As a rule, translation of historical realities is particularly difficult. It should be remembered that historical realities are usually spoken of not as a specific group of vocabulary, but rather taking into account the historical attribution of realities to a particular era, without losing sight of their subject content, which connects them with the corresponding headings of subject classification.
In conclusion, let me quote the well-known translator A.L. Andres: “In the art of translation, as in any other art, there can be no ready-made standards, once and for all definite rules and decisions. There can be no single solution to the question of whether a translator, re-expressing a work that is separated from us by a certain historical distance, should make the modern reader feel this distance and to what extent he should do it”.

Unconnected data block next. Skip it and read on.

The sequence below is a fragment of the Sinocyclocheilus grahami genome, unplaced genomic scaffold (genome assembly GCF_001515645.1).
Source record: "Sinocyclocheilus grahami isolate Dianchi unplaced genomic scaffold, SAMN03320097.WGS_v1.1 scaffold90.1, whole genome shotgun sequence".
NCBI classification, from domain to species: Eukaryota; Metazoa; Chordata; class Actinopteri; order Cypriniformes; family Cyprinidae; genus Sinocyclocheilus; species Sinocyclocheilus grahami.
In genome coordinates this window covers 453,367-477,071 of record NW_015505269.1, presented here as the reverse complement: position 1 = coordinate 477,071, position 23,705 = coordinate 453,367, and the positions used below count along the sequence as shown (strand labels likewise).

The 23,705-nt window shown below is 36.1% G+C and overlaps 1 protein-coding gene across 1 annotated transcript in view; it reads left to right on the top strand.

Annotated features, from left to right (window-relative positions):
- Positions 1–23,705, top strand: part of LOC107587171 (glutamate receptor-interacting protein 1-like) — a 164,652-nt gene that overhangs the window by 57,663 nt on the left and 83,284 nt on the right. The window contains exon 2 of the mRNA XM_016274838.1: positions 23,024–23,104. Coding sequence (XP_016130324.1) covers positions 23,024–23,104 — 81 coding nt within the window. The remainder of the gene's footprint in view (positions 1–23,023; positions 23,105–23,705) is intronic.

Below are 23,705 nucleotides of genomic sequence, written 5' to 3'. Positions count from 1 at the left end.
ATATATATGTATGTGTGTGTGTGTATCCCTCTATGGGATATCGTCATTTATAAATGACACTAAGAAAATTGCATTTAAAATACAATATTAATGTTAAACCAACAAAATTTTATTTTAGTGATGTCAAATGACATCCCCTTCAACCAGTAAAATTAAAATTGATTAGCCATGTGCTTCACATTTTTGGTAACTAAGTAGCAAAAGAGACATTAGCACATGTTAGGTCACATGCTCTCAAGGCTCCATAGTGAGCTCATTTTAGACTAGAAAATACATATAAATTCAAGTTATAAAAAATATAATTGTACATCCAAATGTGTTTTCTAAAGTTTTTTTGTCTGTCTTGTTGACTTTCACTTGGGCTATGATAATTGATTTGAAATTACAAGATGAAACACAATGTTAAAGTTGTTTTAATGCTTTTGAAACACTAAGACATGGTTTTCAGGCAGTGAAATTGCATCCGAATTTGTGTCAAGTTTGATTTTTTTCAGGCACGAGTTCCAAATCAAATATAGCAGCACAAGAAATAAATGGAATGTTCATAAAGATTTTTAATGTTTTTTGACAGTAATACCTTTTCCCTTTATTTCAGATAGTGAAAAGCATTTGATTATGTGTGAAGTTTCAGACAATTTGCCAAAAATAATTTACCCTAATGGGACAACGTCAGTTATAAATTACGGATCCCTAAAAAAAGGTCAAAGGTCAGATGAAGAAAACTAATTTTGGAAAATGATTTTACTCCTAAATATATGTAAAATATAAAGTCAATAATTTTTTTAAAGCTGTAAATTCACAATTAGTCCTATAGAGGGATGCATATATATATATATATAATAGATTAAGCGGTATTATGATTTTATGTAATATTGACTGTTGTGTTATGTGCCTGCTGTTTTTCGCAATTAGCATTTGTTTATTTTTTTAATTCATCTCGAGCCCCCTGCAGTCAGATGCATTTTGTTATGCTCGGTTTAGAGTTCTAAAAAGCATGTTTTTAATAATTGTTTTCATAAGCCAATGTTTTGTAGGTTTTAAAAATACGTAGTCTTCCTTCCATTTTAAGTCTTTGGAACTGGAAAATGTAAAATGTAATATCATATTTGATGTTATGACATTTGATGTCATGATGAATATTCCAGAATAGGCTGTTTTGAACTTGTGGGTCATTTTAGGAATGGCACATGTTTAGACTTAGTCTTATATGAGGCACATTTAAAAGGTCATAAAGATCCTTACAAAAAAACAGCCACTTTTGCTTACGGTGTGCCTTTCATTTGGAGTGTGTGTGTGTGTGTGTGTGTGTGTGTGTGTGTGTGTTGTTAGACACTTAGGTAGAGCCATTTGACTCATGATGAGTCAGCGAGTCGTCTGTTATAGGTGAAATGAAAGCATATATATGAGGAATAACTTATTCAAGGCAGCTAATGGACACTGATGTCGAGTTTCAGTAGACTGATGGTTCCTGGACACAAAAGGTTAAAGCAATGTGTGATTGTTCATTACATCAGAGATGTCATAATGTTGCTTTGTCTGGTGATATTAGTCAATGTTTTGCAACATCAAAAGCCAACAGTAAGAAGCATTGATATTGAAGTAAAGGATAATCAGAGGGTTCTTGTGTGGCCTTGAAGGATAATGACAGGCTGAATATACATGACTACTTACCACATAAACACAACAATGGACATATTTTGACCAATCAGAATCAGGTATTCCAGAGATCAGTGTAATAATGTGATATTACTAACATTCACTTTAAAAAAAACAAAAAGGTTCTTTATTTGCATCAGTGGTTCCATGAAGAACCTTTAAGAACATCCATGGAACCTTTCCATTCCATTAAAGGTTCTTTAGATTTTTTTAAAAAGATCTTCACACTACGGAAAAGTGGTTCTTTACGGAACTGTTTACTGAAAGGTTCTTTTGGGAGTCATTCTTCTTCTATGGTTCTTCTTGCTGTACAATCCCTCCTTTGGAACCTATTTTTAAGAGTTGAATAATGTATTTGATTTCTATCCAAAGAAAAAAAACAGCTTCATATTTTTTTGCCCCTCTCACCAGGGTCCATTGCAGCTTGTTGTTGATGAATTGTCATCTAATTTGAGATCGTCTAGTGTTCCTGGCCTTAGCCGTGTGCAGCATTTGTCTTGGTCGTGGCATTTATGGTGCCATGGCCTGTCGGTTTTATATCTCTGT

The list of used literature:
1. Андрес А.Л. Дистанция времени и перевод. / А.Л. Андрес. — МП: № 5, 1966. — С. 128.
2. Ахманова О.С. Словарь лингвистических терминов. / О.С. Ахманова. — М.: Сов. энциклопедия, 1966. — 524 с.
3. Бреус Е.В. Основы теории и практики перевода с русского языка на английский.
4. Влахов С. Непереводимое в переводе. / С. Влахов, С. Флорин. — М.: “Международные отношения”, 1980. — 343 с.
5. Ожегов С.И. Словарь русского языка. Изд.